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Should Standardized Tests Be Banned

  • Date Submitted: 11/03/2015 02:54 AM
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Should standardized tests be banned
Since 2002, when the passage of NCLB is established, there has been a significant increase of the amount of students taking standardized tests. More and more students’ lives are becoming influenced by standardized testing, as a societal push for educational accountability has led to a dramatic increase in the use of these assessments across districts and nations (Guskey 2013) .Their value is much debated by educators, academics, and politicians, but what is clear is that their use seems to be increasing rather than decreasing.  Experiencing standardized tests as students can provide a useful perspective, however, it is important that faculty and students have a general understanding of the history of standardized test, as well as a basic overview of the how these assessments are built. This paper will explore the history of standardized testing, recent developments within standardized testing, creation of test questions, and applicability.

History of standard test:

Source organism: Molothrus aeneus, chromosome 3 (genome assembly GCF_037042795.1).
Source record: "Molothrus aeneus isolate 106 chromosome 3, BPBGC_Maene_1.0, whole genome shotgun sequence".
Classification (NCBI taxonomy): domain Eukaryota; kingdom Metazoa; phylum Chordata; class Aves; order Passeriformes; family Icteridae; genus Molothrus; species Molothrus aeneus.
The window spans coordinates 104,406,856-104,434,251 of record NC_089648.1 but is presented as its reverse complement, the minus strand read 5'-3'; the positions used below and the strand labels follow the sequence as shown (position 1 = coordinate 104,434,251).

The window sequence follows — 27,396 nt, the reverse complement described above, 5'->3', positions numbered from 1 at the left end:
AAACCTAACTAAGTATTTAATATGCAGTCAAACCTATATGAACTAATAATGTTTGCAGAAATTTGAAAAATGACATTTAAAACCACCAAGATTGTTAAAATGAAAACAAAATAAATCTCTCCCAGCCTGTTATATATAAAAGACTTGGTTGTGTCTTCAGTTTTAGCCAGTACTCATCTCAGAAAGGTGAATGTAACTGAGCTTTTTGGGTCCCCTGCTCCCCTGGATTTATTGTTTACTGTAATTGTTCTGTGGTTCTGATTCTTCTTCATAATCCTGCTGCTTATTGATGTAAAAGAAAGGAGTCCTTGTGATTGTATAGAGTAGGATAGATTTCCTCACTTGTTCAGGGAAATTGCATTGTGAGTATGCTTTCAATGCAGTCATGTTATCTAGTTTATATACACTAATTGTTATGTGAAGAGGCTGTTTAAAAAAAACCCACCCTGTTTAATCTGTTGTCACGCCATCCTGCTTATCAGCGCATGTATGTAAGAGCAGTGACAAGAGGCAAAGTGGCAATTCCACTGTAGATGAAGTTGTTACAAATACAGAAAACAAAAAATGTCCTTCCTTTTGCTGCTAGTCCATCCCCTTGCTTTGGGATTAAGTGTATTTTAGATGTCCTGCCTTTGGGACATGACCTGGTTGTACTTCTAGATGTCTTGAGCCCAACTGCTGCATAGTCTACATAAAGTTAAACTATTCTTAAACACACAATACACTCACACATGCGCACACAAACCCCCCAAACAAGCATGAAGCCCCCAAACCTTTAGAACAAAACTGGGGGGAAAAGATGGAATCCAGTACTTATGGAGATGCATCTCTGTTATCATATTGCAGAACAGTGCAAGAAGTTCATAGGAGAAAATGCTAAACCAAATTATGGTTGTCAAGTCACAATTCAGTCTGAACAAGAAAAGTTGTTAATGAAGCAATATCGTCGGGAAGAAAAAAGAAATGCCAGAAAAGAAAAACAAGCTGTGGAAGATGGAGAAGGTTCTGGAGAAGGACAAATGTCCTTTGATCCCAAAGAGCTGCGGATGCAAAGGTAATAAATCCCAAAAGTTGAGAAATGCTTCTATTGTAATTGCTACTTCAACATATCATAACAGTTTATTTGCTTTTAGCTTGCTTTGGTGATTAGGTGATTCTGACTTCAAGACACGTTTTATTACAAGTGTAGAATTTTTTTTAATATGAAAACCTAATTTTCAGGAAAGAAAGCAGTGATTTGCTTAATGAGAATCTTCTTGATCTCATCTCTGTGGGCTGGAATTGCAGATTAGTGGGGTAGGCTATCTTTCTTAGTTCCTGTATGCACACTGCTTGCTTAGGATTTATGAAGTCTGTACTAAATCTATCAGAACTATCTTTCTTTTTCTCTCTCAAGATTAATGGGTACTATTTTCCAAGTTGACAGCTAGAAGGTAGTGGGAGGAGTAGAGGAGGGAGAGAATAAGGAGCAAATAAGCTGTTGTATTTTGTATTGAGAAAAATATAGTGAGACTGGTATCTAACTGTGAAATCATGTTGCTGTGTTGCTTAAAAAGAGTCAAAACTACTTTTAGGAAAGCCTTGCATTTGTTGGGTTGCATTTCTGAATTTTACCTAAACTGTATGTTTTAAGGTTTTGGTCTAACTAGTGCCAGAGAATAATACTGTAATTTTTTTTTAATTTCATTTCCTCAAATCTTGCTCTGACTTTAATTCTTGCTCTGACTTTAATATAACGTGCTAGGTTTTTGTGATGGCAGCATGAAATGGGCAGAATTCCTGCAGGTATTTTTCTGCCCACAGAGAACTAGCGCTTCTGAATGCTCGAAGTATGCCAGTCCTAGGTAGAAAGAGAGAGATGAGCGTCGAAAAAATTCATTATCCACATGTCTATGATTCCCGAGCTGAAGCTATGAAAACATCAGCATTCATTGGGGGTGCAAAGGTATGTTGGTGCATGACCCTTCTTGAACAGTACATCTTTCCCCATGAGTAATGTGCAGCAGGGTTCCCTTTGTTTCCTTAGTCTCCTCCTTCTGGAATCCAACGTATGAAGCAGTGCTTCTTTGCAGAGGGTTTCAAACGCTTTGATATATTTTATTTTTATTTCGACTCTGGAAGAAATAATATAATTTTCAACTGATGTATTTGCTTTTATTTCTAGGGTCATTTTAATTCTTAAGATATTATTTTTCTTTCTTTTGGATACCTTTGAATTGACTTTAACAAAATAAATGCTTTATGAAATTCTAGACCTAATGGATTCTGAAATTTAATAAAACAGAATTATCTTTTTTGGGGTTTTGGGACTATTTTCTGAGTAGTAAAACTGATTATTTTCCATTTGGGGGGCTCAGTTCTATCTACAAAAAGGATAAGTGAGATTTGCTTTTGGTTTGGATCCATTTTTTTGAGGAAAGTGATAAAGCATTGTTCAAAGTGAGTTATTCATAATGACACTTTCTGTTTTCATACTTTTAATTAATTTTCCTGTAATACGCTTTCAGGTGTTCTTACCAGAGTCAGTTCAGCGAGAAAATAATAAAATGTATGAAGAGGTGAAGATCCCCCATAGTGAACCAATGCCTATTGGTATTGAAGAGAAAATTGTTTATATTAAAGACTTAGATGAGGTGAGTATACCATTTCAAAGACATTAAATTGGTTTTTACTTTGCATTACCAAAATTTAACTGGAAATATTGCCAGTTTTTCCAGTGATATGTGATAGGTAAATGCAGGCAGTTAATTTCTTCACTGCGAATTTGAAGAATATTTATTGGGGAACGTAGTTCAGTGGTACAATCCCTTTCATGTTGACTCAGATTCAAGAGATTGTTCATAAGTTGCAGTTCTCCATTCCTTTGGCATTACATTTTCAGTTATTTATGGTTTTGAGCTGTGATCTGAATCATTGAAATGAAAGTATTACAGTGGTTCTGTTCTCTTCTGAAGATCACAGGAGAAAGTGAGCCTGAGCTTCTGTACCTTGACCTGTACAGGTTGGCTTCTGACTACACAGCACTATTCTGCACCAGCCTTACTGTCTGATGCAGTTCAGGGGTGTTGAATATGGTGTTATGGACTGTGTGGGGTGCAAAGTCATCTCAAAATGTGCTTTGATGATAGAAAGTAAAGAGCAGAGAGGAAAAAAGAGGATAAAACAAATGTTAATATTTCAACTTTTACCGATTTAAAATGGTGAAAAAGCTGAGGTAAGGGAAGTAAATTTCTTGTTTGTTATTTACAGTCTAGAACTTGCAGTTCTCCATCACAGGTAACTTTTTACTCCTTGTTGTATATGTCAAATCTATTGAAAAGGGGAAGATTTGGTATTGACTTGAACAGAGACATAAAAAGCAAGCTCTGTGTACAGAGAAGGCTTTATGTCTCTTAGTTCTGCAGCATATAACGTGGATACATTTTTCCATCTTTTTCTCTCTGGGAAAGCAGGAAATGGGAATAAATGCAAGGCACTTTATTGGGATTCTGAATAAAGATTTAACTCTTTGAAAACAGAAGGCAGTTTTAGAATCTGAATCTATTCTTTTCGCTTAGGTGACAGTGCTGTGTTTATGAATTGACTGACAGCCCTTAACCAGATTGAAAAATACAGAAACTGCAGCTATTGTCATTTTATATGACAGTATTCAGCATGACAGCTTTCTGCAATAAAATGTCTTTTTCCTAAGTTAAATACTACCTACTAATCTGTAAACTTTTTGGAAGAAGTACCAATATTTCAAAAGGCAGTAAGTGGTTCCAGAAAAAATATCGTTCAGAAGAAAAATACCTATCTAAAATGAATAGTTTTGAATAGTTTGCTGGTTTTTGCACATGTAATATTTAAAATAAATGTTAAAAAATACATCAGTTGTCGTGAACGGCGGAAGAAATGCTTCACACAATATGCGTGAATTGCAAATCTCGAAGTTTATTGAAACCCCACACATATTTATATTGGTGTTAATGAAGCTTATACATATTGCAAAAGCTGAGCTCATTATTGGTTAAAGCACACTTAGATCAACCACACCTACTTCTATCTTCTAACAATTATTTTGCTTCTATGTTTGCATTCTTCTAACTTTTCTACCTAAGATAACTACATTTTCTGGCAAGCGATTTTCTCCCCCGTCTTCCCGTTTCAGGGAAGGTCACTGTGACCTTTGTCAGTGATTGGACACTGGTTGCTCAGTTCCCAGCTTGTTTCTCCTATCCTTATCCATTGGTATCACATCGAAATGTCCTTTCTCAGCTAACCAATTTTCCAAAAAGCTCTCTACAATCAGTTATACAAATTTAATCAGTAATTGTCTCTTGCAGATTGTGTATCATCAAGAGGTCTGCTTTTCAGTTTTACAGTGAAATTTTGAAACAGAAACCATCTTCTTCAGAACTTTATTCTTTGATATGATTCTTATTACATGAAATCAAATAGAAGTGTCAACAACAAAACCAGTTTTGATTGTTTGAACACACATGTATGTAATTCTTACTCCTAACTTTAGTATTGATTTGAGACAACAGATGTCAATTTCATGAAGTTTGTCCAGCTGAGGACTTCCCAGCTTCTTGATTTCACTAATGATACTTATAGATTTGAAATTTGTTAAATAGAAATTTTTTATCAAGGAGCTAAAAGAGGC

Testing can be found in all cultures. Evaluating the understanding of someone learning a new skill is common for   all societies. Standardized testing as we know it today began in earnest in China as a form of aptitude testing, trying to ascertain who would be best at a particular job. Fletcher (2009) states that, “The earliest record of standardized testing comes from China, where hopefuls for government jobs had to fill out examinations testing their knowledge of Confucian philosophy and poetry.” These exams started in about 100 CE but were firmly established during the Sui Dynasty in 605 CE. They attempted to predict aptitude by discerning the best candidates for the Chinese civil service. The test ended the monopoly of hereditary and gave the low-class people chances to get rid of poor. Therefore, standardized tests eliminated the discrimination on people's background, family, income, so that it can create fairness and objectiveness. Although the Imperial...

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